cannabis for drug rehab
cannabis for drug rehab

How Cannabis Can Help in Drug Rehabilitation Programs

Using cannabis for harm reduction and helping people kick the habit of hard drugs

Posted by:
Laurie Lyons on Monday Dec 23, 2019

How Cannabis Can Help in Drug Rehabilitation Programs 

cannabis for drug rehab

It is no secret that the drug problem in America shows no sign of stopping. As the government aims to curb the proliferation of illegal substances, communities are doing their part to help  those who are suffering with addictions to meth, cocaine, and other drugs. On a positive note, more and more people are becoming aware of the value of providing intervention.


According to, over 2.5 million people in the country underwent treatment and rehabilitation in 2014. Along with this, innovation in rehab technology and methodology has also experienced an uptick as treatment centers continue to spread across the country. 


In addition to that, new and better strategies are becoming even more accessible to the general public. Interestingly, one strategy has cultivated interest and a fair share of controversy. The use of marijuana for treating drug addiction has raised some eyebrows, but experts in the field of addiction treatment are looking at it from a new perspective.


The principle of harm reduction

It might seem far fetched (ridiculous even) to use what was once an illegal drug to treat drug addiction. Some would compare it to pouring more gasoline on a burning house, but others see it as a viable and safer approach to treating severe addictions. 


The paradigm for drug addiction treatment revolves around the need to reduce harm to addicts. Doctors and researchers in the field are taking this paradigm seriously, hypothesizing that addictions are best treated gradually. Cannabis, while stringently regulated in some states, contains substances that may enable people suffering from addiction to gradually reduce their reaction to triggers.


As a form of pain relief, marijuana can actually help patients as they go through the process of purging their cravings for opioids or crack cocaine without the use of extreme treatment methods. Thus, cannabis and cannabis-based products are thought to be helpful in harm reduction therapy. Full abstinence is difficult to attain in the face of severe addictive disorders and marijuana can provide temporary relief on the path to becoming clean.


More space for discussion

The downside to these theories is that they are patently inconclusive. There is little research being undertaken to support the claims that marijuana could help in drug rehabilitation. On the other hand, there are studies suggesting that the use of cannabis, including CBD oil as an addiction recovery aid could, in fact, worsen current addictions or replace these addictions outright. 


Numerous people in the field of medical research have invested time and resources in the idea that cannabis or certain forms of it could have a place in drug addiction treatment plans but it might take some time before these studies make a significant impact. For now, patients and their loved ones should rely on inpatient drug rehab centers that put emphasis on evidence-based solutions.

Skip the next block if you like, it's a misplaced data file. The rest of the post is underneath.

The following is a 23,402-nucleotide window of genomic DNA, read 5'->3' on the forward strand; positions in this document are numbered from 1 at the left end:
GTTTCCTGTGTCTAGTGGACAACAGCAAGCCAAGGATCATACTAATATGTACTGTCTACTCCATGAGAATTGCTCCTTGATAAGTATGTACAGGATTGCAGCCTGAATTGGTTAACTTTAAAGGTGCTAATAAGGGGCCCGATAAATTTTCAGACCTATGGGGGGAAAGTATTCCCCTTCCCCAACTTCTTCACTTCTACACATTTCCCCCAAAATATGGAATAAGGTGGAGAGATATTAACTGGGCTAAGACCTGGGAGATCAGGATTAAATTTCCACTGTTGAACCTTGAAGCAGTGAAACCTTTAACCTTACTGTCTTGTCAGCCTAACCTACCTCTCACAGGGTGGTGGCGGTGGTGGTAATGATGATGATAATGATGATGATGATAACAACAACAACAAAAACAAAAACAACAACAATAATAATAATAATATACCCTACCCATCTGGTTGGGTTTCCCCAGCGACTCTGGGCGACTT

Innovation and legislation

The use of cannabis has been a controversial topic within medical circles for such a long time but there has been growing interest among medical research institutions. Investments in cannabis research have become extensive over the years as the healthcare industry undergoes a seismic shift. As cannabis generates a mass appeal as an alternative option for cancer patients, it is no surprise that it has also opened up better ways for addressing such issues as drug addiction.


Innovation in cannabis processing has been going on for some time, giving independent dispensaries, medical practitioners, and growers ample space for coming up with new strains that can help alleviate the effects of drug addiction. 


Sure enough, a study by researchers from the Cannabis and Cannabinoid Research journal suggests a closer look at the use of cannabis for treating opioid addiction. While the results have been inconclusive, it still warrants further examination by an intersection of professionals in the healthcare, medical sciences, chemical, and biological fields. 


There has to be ample support coming from the Fed and local governments for uncovering the therapeutic potential of cannabis. The task at hand is difficult, given the widespread misinformation that sought to discredit the plant's rightful place in medical treatment for all these years. First and foremost, scientists and politicians will have to deal with how to keep the public informed about the actual evidence that bridges knowledge gaps and points to the existing medicinal properties of cannabis.


This progress will start when state legislators read the existing literature with an open mind and take what is said about cannabis by big pharma and government entities with a grain of salt. It will also require strong public support so politicians feel safe voting in favor of research and even decriminalization.


Cannabis, just like any drug, has its advantages and disadvantages, but it should not stop us from studying what it could do for rehabilitation. There are studies that indicate that cannabis could be a viable solution for drug addiction. It’s time that we invest in more research to reach solid conclusions.











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